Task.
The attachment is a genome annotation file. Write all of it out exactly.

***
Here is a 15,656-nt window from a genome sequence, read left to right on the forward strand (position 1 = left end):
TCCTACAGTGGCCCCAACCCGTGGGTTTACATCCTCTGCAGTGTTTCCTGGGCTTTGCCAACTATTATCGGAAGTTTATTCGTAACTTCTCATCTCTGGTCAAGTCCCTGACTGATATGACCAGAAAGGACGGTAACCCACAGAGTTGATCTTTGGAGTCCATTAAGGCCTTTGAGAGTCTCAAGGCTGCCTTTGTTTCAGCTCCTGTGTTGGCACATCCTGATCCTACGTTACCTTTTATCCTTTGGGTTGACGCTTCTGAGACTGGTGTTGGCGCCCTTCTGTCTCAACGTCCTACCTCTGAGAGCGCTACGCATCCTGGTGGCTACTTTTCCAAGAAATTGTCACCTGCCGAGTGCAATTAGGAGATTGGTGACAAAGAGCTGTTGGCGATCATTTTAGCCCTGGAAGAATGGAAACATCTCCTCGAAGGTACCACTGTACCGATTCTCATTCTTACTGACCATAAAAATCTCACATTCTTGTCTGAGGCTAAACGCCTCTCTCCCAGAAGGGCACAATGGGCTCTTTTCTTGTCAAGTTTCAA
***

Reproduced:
Here is a 15,656-nt window from a genome sequence, read left to right on the forward strand (position 1 = left end):
TCCTACAGTGGCCCCAACCCGTGGGTTTACATCCTCTGCAGTGTTTCCTGGGCTTTGCCAACTATTATCGGAAGTTTATTCGTAACTTCTCATCTCTGGTCAAGTCCCTGACTGATATGACCAGAAAGGACGGTAACCCACAGAGTTGATCTTTGGAGTCCATTAAGGCCTTTGAGAGTCTCAAGGCTGCCTTTGTTTCAGCTCCTGTGTTGGCACATCCTGATCCTACGTTACCTTTTATCCTTTGGGTTGACGCTTCTGAGACTGGTGTTGGCGCCCTTCTGTCTCAACGTCCTACCTCTGAGAGCGCTACGCATCCTGGTGGCTACTTTTCCAAGAAATTGTCACCTGCCGAGTGCAATTAGGAGATTGGTGACAAAGAGCTGTTGGCGATCATTTTAGCCCTGGAAGAATGGAAACATCTCCTCGAAGGTACCACTGTACCGATTCTCATTCTTACTGACCATAAAAATCTCACATTCTTGTCTGAGGCTAAACGCCTCTCTCCCAGAAGGGCACAATGGGCTCTTTTCTTGTCAAGTTTCAA